Christopher Murphy

07/18/2019 | Press release | Distributed by Public on 07/18/2019 12:05

MURPHY, UDALL INTRODUCE BILL TO HELP BEGINNING FARMERS PAY STUDENT LOAN DEBT

Thursday, July 18, 2019

WASHINGTON - As the U.S. Congress continues debate on the reauthorization of the Higher Education Act, U.S. Senators Chris Murphy (D-Conn.) and Tom Udall (D-N.M.) on Thursday reintroduced the Student Loan Forgiveness for Farmers and Ranchers Act, to create a loan forgiveness program for beginning farmers and ranchers, as well as other groups such as women, veterans, and minority farmers. Student loan debt is a major hurdle for beginning farmers and this legislation will serve as an incentive for farmers to enter-and stay-in the agricultural industry, and strengthen opportunities for farmers to grow successful businesses.

'Farmers are critical to Connecticut's economy, and we should be doing everything possible to make it easier for anyone to enter the field. As I travel across Connecticut, I consistently hear young people tell me that they want to stay in farming, but thousands of dollars in student loan debt holds them back. This bill will incentivize Connecticut's new farmers to plant crops, buy equipment, and grow their businesses. Farming is a public service and we should help those who want to help their communities,'said Murphy.

'New Mexico's farmers and ranchers are the lifeblood of our rural communities, and it's vital that we make smart investments to ensure our agricultural sector remains strong and vibrant in the future. But the crushing burden of student loan debt is dragging down too many beginning farmers, and holding back young college graduates from coming home to start their own farms and ranches,' said Udall. 'Our bill creates a student loan forgiveness program for beginning farmers and ranchers, making it easier for young people who are interested in farming to focus on pursuing their dreams instead of paying down a mountain of debt. I'll keep fighting for resources to strengthen New Mexico agriculture and open doors for the next generation of farmers and ranchers to create good jobs, feed our nation, and grow our economy.'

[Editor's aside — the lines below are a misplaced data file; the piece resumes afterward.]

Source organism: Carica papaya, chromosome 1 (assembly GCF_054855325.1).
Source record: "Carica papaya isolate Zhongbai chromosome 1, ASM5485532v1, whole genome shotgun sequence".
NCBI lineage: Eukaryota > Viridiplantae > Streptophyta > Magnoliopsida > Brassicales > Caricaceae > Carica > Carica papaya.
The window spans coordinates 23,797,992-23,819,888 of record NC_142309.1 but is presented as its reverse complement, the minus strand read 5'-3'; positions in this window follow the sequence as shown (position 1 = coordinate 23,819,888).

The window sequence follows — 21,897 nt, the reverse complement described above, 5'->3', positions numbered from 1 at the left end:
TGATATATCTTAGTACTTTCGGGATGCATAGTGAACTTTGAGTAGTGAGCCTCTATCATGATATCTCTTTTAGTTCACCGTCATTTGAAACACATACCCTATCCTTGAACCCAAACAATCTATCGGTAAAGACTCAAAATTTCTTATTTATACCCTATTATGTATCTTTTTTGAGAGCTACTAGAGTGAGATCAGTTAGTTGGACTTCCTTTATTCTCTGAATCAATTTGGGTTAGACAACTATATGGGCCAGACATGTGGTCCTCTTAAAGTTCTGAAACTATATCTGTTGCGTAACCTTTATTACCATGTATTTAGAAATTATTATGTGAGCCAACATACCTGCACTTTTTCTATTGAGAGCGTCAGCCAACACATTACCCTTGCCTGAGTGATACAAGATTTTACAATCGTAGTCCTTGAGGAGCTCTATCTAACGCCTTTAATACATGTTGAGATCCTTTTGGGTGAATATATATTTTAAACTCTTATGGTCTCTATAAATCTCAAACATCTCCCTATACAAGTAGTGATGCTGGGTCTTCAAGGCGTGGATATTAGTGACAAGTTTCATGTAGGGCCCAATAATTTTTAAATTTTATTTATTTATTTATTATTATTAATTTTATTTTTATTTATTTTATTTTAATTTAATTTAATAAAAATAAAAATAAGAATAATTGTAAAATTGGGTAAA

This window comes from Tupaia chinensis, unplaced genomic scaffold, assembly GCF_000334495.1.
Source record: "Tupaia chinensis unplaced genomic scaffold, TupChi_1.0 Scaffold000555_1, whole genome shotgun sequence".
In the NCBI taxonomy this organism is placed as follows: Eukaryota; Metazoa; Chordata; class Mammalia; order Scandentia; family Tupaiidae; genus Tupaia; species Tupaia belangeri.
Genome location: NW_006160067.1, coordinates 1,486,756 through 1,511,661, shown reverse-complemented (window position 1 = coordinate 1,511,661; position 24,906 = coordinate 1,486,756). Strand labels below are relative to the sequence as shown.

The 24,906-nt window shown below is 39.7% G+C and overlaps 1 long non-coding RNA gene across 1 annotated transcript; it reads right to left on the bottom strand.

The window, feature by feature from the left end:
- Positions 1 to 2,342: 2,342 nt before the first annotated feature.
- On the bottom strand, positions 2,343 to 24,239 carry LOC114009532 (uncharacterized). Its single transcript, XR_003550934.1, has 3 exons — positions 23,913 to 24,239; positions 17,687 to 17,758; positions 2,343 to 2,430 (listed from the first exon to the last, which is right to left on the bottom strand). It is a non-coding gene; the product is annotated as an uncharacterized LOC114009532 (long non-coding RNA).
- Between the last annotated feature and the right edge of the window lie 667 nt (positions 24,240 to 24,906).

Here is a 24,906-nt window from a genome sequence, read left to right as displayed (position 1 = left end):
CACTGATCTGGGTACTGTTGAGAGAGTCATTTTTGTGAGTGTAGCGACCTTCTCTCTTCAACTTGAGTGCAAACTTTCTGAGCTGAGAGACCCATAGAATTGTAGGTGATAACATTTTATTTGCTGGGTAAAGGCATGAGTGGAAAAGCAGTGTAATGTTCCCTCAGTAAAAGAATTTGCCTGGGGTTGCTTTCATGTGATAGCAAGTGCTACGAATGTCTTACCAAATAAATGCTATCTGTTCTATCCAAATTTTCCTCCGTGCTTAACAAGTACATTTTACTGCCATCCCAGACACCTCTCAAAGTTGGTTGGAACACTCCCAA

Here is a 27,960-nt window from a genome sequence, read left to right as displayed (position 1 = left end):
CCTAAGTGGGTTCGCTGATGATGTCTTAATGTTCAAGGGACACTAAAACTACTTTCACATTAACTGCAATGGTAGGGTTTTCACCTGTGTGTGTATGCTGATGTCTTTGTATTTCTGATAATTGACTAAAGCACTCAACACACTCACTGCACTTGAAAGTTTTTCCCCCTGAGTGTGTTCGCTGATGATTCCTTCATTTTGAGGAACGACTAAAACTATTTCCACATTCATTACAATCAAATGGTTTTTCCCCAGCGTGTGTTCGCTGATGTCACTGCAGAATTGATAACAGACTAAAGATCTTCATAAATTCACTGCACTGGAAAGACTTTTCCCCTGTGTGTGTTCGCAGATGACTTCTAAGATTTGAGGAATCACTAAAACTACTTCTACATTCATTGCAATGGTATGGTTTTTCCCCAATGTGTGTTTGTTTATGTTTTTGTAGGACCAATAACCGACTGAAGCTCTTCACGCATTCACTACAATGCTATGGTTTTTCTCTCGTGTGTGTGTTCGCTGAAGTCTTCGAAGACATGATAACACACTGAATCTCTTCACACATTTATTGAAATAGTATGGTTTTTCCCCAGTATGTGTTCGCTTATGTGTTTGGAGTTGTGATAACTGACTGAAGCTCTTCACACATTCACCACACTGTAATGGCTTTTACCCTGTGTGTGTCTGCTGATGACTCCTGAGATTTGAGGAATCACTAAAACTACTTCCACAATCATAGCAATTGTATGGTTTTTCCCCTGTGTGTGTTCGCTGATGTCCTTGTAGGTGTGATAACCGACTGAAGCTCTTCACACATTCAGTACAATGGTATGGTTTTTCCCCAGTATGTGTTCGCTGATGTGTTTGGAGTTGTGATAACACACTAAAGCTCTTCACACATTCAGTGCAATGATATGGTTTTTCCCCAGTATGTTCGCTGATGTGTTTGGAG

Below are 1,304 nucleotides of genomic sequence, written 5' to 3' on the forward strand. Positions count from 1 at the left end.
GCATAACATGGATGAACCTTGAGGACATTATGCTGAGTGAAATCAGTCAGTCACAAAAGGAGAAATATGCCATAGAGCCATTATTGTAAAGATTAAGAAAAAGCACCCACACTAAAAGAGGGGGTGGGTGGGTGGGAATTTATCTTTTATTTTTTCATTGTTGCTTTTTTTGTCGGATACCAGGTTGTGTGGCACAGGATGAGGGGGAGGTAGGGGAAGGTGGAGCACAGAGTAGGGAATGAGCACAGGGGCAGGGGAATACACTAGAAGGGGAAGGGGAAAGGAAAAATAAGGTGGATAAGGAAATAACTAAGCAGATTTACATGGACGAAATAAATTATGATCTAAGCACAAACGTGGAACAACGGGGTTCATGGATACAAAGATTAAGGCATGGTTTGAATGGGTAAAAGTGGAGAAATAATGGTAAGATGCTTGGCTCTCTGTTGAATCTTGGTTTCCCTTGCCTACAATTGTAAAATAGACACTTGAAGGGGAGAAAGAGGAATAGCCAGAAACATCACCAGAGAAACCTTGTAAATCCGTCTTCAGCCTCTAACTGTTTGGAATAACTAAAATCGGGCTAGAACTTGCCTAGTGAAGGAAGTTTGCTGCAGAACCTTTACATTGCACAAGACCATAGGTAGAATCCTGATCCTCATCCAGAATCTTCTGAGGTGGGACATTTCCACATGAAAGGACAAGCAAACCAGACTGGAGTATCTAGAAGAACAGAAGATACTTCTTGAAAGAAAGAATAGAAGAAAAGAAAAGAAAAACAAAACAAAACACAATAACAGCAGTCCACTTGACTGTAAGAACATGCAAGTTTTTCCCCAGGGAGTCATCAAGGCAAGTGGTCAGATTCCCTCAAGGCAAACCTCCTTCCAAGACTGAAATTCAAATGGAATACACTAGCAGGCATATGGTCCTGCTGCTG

'With the average age of farmers now nearing 60 years, and farmers over 65 outnumbering those under 35 by six-to-one, the next generation of farmers need Congress's support to succeed,' said Martín Lemos, Interim Executive Director of Young Farmers. 'Allowing student loan forgiveness for farmers and ranchers will remove a major hurdle our nation's young farmers face. Student loan debt creates barriers to accessing loans for land, equipment, or start-up costs, all necessary for a thriving agricultural business. We are grateful for this bill's champions, Senators Chris Murphy and Tom Udall. With the support of Congress, we will encourage those who wish to pursue a career in farming to serve their country by building a brighter future for U.S. agriculture.'

In Connecticut, one in four principal farm operators are considered 'beginning farmers,' meaning they are operating a farm with less than 10 years of experience. Between 2007 and 2012, Connecticut experienced a 30% increase in beginning farmers - one of the largest increases in the nation.

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